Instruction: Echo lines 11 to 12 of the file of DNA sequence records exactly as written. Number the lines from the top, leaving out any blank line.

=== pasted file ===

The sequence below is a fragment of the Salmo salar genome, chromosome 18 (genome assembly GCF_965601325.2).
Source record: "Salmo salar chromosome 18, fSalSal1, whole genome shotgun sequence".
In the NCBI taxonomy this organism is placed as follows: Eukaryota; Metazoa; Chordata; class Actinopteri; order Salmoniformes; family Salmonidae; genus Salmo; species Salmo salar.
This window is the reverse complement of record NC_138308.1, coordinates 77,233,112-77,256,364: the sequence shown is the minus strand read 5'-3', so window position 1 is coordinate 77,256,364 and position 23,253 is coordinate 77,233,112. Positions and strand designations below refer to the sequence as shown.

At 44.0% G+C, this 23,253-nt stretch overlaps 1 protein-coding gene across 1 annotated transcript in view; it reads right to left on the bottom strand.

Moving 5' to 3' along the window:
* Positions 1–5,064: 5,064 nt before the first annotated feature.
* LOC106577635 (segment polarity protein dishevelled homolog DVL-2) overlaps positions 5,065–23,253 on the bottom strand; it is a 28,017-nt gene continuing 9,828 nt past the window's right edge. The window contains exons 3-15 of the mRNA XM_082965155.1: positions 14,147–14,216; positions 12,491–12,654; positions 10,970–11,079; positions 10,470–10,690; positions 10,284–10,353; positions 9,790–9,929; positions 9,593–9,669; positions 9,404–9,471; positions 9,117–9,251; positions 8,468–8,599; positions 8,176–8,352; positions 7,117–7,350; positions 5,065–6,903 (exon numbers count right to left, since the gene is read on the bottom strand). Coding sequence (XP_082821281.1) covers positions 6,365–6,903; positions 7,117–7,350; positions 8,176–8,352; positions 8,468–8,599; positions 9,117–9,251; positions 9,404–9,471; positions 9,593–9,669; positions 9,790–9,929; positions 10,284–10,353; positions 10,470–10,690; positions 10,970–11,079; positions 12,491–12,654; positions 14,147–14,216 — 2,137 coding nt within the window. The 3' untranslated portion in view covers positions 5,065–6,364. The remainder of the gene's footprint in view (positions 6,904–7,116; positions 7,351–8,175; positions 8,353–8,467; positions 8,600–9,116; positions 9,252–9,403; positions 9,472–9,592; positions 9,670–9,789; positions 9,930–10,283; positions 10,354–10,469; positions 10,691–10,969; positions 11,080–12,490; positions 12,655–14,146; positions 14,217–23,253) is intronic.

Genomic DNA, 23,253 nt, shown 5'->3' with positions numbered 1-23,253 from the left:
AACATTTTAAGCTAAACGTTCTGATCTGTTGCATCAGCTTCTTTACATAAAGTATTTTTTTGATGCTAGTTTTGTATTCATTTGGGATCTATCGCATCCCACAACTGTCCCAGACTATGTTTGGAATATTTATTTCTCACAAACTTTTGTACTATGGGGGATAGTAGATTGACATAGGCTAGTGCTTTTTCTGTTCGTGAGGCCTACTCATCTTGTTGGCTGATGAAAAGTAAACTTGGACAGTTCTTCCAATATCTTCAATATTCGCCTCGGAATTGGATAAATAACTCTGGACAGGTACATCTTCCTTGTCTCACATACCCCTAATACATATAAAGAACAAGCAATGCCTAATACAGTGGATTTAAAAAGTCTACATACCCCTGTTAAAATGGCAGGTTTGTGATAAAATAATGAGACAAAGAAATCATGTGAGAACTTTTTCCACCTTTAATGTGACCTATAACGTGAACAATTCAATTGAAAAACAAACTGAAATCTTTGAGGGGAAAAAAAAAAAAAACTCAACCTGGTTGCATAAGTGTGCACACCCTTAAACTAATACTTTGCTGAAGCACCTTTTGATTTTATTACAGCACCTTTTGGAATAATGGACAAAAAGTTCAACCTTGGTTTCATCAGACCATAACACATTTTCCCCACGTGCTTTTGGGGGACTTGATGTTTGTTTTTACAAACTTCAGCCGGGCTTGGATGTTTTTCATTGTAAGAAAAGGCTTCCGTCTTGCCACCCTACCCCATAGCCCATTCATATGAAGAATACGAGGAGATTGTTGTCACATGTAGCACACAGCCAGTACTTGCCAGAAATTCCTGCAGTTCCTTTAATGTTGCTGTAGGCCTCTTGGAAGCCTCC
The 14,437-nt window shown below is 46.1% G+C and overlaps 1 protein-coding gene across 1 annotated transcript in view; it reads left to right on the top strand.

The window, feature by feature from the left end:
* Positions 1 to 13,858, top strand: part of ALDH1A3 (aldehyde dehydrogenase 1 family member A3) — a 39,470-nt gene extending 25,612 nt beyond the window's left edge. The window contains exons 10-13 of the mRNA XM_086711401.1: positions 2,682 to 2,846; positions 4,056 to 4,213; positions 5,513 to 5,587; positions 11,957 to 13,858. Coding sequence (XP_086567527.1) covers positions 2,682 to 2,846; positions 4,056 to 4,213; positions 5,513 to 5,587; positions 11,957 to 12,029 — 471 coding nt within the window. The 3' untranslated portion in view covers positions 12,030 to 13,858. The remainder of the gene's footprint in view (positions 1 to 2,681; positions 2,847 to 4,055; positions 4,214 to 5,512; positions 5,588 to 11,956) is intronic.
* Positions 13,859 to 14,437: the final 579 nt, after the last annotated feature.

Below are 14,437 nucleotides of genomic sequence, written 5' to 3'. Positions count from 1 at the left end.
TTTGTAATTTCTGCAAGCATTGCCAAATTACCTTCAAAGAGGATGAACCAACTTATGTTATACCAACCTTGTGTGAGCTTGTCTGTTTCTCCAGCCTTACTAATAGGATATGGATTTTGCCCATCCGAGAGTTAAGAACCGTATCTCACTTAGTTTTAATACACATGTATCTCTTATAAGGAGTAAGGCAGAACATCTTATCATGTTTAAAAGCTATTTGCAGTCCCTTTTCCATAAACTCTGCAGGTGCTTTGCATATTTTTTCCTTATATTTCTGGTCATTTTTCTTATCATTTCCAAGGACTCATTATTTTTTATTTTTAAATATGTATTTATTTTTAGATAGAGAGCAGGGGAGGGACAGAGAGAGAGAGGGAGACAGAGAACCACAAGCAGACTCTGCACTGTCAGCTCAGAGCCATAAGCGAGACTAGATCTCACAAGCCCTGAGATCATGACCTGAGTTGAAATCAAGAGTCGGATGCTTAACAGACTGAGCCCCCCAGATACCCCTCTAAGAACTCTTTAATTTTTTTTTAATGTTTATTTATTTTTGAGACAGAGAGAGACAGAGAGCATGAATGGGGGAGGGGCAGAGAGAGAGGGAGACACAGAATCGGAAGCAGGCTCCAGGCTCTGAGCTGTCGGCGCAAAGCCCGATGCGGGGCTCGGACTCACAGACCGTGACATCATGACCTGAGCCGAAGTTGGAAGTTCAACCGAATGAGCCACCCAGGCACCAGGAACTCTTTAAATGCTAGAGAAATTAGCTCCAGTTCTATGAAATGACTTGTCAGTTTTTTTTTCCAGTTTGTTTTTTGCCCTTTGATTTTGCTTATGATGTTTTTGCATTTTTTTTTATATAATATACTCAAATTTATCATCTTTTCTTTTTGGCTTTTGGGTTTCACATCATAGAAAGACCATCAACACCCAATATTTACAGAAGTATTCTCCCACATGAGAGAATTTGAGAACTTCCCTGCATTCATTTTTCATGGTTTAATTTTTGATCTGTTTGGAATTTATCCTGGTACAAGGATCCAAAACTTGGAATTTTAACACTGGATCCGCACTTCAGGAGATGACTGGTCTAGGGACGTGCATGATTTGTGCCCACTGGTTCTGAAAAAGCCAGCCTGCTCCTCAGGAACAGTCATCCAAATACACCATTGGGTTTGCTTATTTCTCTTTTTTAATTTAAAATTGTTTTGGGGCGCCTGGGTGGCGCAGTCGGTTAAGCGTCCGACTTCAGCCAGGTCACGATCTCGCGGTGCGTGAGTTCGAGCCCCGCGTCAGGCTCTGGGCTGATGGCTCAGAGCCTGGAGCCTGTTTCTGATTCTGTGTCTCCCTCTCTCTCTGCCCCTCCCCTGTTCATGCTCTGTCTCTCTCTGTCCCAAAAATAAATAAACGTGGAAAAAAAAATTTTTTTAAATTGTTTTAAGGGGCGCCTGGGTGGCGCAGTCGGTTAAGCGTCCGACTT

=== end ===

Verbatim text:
The 14,437-nt window shown below is 46.1% G+C and overlaps 1 protein-coding gene across 1 annotated transcript in view; it reads left to right on the top strand.

The window, feature by feature from the left end: